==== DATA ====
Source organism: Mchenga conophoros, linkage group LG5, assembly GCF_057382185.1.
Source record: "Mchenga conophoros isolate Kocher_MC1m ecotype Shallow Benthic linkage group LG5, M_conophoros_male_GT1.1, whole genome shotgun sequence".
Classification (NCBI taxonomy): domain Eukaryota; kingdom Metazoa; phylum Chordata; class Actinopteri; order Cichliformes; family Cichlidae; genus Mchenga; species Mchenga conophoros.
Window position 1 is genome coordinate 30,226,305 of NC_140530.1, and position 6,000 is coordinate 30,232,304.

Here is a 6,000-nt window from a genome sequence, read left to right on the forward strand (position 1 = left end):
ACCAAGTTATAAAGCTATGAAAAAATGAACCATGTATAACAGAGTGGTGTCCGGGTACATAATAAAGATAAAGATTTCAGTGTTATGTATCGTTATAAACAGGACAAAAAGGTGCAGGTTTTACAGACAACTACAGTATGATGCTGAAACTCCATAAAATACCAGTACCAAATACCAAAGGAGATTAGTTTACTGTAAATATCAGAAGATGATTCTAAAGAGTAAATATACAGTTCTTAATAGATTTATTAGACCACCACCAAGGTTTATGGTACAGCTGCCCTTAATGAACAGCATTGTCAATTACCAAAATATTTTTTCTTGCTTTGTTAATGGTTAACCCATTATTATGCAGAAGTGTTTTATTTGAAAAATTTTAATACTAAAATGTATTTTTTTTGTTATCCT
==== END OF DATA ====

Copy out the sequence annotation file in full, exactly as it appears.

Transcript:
Source organism: Mchenga conophoros, linkage group LG5, assembly GCF_057382185.1.
Source record: "Mchenga conophoros isolate Kocher_MC1m ecotype Shallow Benthic linkage group LG5, M_conophoros_male_GT1.1, whole genome shotgun sequence".
Classification (NCBI taxonomy): domain Eukaryota; kingdom Metazoa; phylum Chordata; class Actinopteri; order Cichliformes; family Cichlidae; genus Mchenga; species Mchenga conophoros.
Window position 1 is genome coordinate 30,226,305 of NC_140530.1, and position 6,000 is coordinate 30,232,304.

Here is a 6,000-nt window from a genome sequence, read left to right on the forward strand (position 1 = left end):
ACCAAGTTATAAAGCTATGAAAAAATGAACCATGTATAACAGAGTGGTGTCCGGGTACATAATAAAGATAAAGATTTCAGTGTTATGTATCGTTATAAACAGGACAAAAAGGTGCAGGTTTTACAGACAACTACAGTATGATGCTGAAACTCCATAAAATACCAGTACCAAATACCAAAGGAGATTAGTTTACTGTAAATATCAGAAGATGATTCTAAAGAGTAAATATACAGTTCTTAATAGATTTATTAGACCACCACCAAGGTTTATGGTACAGCTGCCCTTAATGAACAGCATTGTCAATTACCAAAATATTTTTTCTTGCTTTGTTAATGGTTAACCCATTATTATGCAGAAGTGTTTTATTTGAAAAATTTTAATACTAAAATGTATTTTTTTTGTTATCCT